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Thursday, March 2, 2017

Who Feels Sorry For Lawyers? And Other Issues of Compassion Fatigue

We aren't a relatable group are we?  We make huge money, and drive clients into poverty or even bankruptcy.  We are sharks, mean and unforgiving.  Many of us are addicts, cheats, ethically questionable.

And we all live like the Good Wife characters.


Ok, I know that was an annoying opening with overgeneralized opinions people may or may not even hold.  I do know that as an attorney I often don't want to self-identify with the public perception of my profession.

I also know that those perceptions can be just as false as they are true.  I have worked with some lawyers who work on almost nothing, put in longer hours than most of the so-called helping professionals, and receive none of the public accolades for their work.  Often, those lawyers work in almost social work positions, representing clients in jail, clients who have no money, clients who are mentally challenged, or child clients. And very often they end up with burnout - in a phenomenon known as compassion fatigue, or secondary trauma.

Compassion fatigue occurs when, in this case, an attorney has had so many difficult, sad clients, that the attorney loses that ability to relate with the client.  The attorney is swamped with too many hurting clients, with no real ability to help.

It is an overwhelming feeling, the desire to help others.  Many of us went to law school with that lofty goal, to help others, and some of us graduated with that goal still hotly pursued.  Then we got jobs, only a few of us, in those traditionally vaunted places where lawyers help those less fortunate.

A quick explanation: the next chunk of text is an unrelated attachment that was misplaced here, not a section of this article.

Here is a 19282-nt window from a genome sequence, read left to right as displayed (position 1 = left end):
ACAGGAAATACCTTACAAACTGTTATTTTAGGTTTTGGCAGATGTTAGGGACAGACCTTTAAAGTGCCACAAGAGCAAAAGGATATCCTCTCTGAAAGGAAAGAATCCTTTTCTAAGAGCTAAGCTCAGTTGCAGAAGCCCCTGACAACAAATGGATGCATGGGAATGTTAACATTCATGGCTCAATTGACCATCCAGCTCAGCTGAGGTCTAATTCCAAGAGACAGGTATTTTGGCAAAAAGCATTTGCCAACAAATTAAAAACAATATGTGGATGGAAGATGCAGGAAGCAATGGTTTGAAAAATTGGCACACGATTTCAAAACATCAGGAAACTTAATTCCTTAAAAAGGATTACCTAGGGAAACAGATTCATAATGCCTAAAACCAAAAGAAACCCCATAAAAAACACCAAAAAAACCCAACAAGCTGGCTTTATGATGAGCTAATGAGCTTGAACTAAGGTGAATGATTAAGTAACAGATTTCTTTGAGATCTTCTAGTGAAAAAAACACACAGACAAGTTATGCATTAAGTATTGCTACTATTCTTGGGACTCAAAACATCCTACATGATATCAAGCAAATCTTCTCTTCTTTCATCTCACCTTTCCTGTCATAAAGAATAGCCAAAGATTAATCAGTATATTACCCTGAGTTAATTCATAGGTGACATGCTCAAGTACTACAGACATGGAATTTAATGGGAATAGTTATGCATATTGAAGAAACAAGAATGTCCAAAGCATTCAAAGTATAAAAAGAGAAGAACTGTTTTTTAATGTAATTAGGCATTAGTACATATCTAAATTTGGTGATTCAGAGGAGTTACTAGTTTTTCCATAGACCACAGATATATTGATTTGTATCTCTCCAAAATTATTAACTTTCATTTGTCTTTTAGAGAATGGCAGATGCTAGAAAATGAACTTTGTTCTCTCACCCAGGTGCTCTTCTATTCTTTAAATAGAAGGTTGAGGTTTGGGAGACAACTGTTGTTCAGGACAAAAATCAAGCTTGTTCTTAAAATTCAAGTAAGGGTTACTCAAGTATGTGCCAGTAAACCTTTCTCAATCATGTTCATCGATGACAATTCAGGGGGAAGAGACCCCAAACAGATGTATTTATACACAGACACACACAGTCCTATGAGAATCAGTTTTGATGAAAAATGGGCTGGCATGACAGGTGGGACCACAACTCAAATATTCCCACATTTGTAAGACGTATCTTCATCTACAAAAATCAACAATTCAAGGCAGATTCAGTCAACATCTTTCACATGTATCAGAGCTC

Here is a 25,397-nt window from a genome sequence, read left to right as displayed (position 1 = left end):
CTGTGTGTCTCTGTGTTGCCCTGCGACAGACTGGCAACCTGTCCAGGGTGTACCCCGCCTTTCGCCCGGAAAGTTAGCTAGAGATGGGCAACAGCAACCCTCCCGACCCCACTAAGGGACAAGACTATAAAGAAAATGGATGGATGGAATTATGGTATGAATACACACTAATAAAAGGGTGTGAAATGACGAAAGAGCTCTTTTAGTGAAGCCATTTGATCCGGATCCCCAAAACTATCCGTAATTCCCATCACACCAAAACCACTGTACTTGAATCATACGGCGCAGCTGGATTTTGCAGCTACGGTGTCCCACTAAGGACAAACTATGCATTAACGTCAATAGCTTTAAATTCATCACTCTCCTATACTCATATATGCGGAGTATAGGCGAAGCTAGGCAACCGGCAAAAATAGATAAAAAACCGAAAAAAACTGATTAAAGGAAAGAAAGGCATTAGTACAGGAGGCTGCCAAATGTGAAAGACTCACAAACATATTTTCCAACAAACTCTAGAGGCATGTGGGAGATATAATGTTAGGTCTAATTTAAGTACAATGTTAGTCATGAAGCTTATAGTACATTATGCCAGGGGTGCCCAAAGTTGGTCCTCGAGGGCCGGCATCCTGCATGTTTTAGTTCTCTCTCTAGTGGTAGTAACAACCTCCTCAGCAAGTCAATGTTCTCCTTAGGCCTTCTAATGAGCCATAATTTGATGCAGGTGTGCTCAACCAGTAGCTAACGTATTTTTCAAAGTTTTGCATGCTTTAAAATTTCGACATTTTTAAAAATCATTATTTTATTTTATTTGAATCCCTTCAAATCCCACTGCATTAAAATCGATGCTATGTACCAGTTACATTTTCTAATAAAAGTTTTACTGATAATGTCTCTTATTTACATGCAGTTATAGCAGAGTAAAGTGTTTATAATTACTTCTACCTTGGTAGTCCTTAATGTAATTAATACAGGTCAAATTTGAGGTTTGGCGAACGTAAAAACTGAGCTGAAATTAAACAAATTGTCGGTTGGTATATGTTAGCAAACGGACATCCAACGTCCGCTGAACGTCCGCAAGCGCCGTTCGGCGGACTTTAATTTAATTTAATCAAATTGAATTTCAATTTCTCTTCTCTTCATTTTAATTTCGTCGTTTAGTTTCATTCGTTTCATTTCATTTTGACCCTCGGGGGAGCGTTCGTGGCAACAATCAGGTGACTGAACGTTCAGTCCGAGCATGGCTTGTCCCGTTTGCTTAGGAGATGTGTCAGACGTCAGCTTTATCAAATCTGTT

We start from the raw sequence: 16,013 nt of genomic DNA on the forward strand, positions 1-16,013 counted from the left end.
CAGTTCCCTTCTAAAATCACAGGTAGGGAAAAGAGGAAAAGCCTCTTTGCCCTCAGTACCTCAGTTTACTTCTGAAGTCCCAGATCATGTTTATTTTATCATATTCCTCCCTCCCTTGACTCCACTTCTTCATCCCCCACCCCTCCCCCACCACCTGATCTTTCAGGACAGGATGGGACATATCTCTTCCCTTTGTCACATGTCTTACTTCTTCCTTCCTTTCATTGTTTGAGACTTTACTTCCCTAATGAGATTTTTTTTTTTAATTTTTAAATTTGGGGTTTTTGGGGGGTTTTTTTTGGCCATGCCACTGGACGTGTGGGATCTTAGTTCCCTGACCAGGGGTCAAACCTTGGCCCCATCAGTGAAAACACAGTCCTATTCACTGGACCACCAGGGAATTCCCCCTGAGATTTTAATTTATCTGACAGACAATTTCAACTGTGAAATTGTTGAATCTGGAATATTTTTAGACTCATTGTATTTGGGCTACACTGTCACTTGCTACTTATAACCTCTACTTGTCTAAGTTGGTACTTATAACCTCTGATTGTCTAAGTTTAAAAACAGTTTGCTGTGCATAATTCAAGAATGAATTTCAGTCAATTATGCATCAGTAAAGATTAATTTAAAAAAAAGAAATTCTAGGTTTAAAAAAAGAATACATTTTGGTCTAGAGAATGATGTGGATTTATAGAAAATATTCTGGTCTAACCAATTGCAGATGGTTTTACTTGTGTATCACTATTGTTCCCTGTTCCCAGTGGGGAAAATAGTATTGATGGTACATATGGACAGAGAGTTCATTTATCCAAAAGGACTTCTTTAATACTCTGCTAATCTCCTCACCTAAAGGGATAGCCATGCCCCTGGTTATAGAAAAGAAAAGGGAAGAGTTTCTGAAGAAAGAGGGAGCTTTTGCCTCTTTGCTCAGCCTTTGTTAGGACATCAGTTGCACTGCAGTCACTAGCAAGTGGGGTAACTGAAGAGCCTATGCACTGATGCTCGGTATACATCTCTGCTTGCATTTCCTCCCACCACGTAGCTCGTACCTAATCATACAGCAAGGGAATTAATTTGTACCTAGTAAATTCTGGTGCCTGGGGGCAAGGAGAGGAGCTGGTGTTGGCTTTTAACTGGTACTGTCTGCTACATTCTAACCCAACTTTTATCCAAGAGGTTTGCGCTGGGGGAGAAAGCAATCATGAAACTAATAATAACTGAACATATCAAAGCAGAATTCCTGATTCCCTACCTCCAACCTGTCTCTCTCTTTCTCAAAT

Because the jobs at legal aid or public defender or guardian ad litem style offices are so few, and so poorly funded, they rarely come open.  When they
'do, the applications roll in, and the candidate who is chosen is immediately swept up in huge number of cases.  That newly hired lawyer is generally thrilled and motivated to help every last person, to resolve every single injustice rendered.

And that attitude remains - for days, weeks or even years.  But it almost never remains forever.  There in that space between injustice resolution and unending cases that never quite finish, is compassion fatigue, and its friend secondary trauma.

Much worse than the misunderstood profession and the few jobs open for opportunity to do something other than make money, compassion fatigue sneaks in and stills that heart pounding desire to really do good for others.  Secondary trauma inflicts blow after blow as attorneys - seen as cold and uninvolved at times - come to care about their clients who have experienced bone chilling pain and wrong treatment.  The client has experience trauma, there is no doubt - and research is proving more and more that those attorneys, just like other helping professions, have experienced secondary trauma.

Secondary trauma is a bit harder to spot, especially in attorneys, who have been Socratic methoded and judge lambasted as well as being the butt of many jokes.  The sure fact is, though, that it is there in attorneys who for any length of time seek to help those clients who most need help.  The signs are just under the surface - the lack of sleep, the teary eyes in an odd situation, and sadly, often excessive drinking or substance abuse.  Over time, that secondary trauma, and the symptoms, wrap up into a much harder nugget to crack: compassion fatigue.

Stay tuned for the next installment on compassion fatigue, or "have you hugged a lawyer today?"

Tuesday, November 29, 2016

The Good Wife